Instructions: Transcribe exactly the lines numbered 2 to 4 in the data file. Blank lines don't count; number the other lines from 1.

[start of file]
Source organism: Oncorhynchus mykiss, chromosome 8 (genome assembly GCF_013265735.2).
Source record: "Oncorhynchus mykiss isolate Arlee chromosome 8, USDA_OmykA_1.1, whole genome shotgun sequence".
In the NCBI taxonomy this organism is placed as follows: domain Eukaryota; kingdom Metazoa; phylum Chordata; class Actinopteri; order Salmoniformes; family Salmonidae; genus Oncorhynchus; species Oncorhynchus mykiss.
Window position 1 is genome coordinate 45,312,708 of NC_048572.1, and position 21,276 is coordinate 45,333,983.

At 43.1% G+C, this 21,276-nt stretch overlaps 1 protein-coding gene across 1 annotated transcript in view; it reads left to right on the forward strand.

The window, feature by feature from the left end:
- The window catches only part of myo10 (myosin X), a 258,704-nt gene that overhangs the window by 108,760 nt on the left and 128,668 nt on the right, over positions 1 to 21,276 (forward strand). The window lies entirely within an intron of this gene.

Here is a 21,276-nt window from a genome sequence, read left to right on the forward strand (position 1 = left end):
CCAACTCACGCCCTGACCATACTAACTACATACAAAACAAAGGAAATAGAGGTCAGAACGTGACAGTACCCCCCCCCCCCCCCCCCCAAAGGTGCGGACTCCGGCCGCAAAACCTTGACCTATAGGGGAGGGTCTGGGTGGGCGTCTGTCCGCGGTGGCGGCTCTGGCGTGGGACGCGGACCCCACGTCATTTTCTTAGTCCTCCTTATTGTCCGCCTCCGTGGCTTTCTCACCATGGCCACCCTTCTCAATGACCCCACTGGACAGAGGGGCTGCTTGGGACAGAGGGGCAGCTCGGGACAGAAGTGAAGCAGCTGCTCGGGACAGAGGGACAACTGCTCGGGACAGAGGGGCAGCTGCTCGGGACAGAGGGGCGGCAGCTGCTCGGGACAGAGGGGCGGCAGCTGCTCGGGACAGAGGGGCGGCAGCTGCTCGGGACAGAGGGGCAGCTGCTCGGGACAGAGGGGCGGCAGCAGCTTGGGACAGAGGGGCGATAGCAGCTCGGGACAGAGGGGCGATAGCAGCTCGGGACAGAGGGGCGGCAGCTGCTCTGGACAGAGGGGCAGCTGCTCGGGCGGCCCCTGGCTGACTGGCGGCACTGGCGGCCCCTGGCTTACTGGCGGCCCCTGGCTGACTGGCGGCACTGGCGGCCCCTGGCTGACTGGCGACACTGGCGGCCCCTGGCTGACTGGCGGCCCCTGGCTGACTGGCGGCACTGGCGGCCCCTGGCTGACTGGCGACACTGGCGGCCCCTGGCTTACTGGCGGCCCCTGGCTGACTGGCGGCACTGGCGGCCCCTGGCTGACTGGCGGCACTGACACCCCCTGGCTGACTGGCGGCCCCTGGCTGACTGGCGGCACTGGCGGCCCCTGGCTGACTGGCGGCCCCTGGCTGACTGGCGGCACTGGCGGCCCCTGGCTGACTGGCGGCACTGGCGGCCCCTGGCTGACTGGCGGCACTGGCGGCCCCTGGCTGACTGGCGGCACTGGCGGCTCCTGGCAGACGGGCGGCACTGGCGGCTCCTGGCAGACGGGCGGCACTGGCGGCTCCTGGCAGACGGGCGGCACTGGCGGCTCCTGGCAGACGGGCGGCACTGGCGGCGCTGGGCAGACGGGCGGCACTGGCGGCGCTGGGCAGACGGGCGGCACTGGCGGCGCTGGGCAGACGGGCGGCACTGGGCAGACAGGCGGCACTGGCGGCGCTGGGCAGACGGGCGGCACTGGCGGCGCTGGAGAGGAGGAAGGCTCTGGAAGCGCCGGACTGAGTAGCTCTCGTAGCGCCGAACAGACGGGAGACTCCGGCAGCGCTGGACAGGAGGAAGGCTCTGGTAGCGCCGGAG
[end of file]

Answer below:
Source record: "Oncorhynchus mykiss isolate Arlee chromosome 8, USDA_OmykA_1.1, whole genome shotgun sequence".
In the NCBI taxonomy this organism is placed as follows: domain Eukaryota; kingdom Metazoa; phylum Chordata; class Actinopteri; order Salmoniformes; family Salmonidae; genus Oncorhynchus; species Oncorhynchus mykiss.
Window position 1 is genome coordinate 45,312,708 of NC_048572.1, and position 21,276 is coordinate 45,333,983.